Spinoza makes no separation between Old and New Testament, and looks upon the Jewish and the Christian religion as one, when popular hatred and misunderstandings are laid aside, and philosophical interpretation finds the hidden core and essence of the rival faiths. “I have often wondered that persons who make boast of professing the Christian religion—namely, love, joy, peace, temperance, and charity to all men—should quarrel with such rancorous animosity, and display daily toward one another such bitter hatred, that this, rather than the virtues which they profess, is the readiest criterion of their faith.” The Jews have survived chiefly because of Christian hatred of them; persecution gave them the unity and solidarity necessary for continued racial existence; without persecution they might have mingled and married with the peoples of Europe, and been engulfed in the majorities with which they were everywhere surrounded. But there is no reason why the philosophic Jew and the philosophic Christian, when all nonsense is discarded, should not agree sufficiently in creed to live in peace and cooperation. 

Spinoza looks upon the Jewish and the Christian religion as one. He sees no reason why the philosophic Jew and the philosophic Christian, when all nonsense is discarded, should not agree sufficiently in creed to live in peace and cooperation. 

The first step toward this consummation, Spinoza thinks, would be a mutual understanding about Jesus. Let improbable dogmas be withdrawn, and the Jews would soon recognize in Jesus the greatest and noblest of the prophets. Spinoza does not accept the divinity of Christ, but he puts him first among men. “The eternal wisdom of God … has shown itself forth in all things, but chiefly in the mind of man, and most of all in Jesus Christ.” “Christ was sent to teach not only the Jews, but the whole human race” ; hence “he accommodated himself to the comprehension of the people … and most often taught by parables.” He considers that the ethics of Jesus are almost synonymous with wisdom; in reverencing him one rises to “the intellectual love of God.” So noble a figure, freed from the impediment of dogmas that lead only to divisions and disputes, would draw an men to him; and perhaps in his name a world torn with suicidal wars of tongue and sword might find a unity of faith and a possibility of brotherhood at last.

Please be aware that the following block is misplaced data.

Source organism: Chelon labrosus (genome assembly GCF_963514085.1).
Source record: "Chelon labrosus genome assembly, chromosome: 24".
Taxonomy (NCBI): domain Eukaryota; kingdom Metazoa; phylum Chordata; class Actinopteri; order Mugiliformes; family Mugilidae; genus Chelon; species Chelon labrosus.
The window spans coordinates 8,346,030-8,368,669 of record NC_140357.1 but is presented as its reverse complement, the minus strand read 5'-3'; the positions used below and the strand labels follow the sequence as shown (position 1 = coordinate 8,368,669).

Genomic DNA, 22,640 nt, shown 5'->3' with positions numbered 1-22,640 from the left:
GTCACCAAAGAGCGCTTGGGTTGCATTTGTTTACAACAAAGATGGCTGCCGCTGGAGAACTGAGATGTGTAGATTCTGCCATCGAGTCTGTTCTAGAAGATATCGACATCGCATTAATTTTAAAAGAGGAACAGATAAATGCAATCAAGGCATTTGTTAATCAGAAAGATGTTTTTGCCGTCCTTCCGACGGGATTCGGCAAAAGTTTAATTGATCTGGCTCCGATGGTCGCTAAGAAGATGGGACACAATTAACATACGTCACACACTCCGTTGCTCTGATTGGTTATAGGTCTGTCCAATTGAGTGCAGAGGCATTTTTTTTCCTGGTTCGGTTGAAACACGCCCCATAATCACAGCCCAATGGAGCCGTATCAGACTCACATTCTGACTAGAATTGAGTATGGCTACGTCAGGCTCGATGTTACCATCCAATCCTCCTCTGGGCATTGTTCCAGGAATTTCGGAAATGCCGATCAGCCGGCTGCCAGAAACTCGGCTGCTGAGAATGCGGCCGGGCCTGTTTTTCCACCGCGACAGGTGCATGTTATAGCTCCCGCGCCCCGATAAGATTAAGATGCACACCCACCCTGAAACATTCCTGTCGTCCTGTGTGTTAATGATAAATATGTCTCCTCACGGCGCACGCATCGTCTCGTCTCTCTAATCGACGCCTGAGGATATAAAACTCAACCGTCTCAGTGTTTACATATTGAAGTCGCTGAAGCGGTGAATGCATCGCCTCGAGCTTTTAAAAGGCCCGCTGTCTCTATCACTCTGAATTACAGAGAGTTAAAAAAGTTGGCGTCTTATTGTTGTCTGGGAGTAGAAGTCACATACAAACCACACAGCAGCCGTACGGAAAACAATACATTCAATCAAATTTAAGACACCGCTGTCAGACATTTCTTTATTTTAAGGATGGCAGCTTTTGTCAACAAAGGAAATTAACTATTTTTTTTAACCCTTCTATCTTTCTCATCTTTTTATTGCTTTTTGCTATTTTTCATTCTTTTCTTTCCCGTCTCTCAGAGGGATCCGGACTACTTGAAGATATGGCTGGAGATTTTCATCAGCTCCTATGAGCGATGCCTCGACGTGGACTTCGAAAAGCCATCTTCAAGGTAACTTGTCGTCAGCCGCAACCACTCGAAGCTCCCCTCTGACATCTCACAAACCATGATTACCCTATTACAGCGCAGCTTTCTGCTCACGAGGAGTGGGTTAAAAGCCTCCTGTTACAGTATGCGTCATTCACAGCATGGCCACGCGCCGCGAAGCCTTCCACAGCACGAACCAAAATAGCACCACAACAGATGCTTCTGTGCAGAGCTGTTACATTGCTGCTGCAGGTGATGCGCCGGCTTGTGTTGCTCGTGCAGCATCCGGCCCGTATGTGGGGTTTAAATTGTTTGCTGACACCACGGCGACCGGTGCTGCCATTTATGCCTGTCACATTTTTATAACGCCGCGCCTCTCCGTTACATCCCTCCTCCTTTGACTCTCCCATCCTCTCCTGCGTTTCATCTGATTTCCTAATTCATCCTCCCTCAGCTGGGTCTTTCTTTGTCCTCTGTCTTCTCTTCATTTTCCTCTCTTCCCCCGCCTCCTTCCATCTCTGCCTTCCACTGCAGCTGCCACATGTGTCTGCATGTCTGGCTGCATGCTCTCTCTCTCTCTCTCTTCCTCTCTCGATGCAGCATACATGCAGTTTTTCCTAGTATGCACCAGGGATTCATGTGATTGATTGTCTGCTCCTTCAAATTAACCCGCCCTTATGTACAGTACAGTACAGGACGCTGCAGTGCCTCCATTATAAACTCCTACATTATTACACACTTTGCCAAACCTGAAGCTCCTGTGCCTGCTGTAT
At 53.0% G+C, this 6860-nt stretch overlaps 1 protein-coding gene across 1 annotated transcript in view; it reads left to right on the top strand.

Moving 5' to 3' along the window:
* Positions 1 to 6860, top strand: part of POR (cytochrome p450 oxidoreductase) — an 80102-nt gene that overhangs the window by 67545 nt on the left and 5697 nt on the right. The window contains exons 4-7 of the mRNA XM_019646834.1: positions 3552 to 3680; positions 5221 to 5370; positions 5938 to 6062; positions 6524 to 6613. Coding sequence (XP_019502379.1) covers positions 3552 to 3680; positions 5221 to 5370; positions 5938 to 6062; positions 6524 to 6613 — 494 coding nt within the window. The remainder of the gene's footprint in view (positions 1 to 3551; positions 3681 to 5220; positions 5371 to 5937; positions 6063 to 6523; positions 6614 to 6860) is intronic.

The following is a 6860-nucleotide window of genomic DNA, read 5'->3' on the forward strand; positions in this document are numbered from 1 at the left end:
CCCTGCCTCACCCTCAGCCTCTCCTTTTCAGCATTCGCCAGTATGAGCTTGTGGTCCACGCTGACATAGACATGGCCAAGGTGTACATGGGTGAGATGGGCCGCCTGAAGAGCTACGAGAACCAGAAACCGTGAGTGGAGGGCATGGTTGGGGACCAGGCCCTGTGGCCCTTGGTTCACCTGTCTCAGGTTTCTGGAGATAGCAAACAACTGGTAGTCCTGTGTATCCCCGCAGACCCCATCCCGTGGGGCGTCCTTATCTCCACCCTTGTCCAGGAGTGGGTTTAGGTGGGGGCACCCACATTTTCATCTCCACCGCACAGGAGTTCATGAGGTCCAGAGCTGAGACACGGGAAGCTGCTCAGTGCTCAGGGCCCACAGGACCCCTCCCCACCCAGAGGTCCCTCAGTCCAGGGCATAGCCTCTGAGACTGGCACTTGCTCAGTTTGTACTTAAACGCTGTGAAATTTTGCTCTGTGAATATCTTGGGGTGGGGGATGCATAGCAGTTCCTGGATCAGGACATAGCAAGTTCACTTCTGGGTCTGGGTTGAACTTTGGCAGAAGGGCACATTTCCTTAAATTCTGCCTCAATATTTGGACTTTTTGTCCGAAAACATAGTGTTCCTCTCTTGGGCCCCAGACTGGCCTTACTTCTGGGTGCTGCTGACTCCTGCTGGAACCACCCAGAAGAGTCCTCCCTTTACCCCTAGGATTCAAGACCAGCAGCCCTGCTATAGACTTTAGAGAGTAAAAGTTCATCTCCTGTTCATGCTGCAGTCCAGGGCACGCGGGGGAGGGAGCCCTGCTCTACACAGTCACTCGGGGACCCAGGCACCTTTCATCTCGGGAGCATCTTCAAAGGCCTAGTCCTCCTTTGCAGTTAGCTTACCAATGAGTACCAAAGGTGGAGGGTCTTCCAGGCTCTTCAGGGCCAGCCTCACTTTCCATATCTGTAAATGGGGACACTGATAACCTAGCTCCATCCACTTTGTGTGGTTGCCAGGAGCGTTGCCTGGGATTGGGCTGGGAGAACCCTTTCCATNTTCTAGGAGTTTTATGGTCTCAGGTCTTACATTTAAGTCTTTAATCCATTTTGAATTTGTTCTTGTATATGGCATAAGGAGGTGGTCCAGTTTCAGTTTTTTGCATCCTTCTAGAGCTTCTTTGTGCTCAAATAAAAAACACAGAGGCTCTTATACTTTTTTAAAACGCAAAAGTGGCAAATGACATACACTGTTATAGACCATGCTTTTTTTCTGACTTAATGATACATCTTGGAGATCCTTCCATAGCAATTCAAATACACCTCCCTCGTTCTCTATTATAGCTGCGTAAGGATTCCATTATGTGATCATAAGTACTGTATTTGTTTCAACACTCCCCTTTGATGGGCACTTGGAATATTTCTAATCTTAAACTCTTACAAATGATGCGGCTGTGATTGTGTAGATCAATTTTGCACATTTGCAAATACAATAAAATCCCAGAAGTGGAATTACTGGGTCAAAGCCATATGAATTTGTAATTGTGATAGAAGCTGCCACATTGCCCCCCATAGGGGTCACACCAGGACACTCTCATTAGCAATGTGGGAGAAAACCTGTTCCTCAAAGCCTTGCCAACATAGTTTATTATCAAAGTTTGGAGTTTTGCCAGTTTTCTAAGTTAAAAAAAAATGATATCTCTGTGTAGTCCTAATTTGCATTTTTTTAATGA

The first step toward this consummation, Spinoza thinks, would be a mutual understanding about Jesus.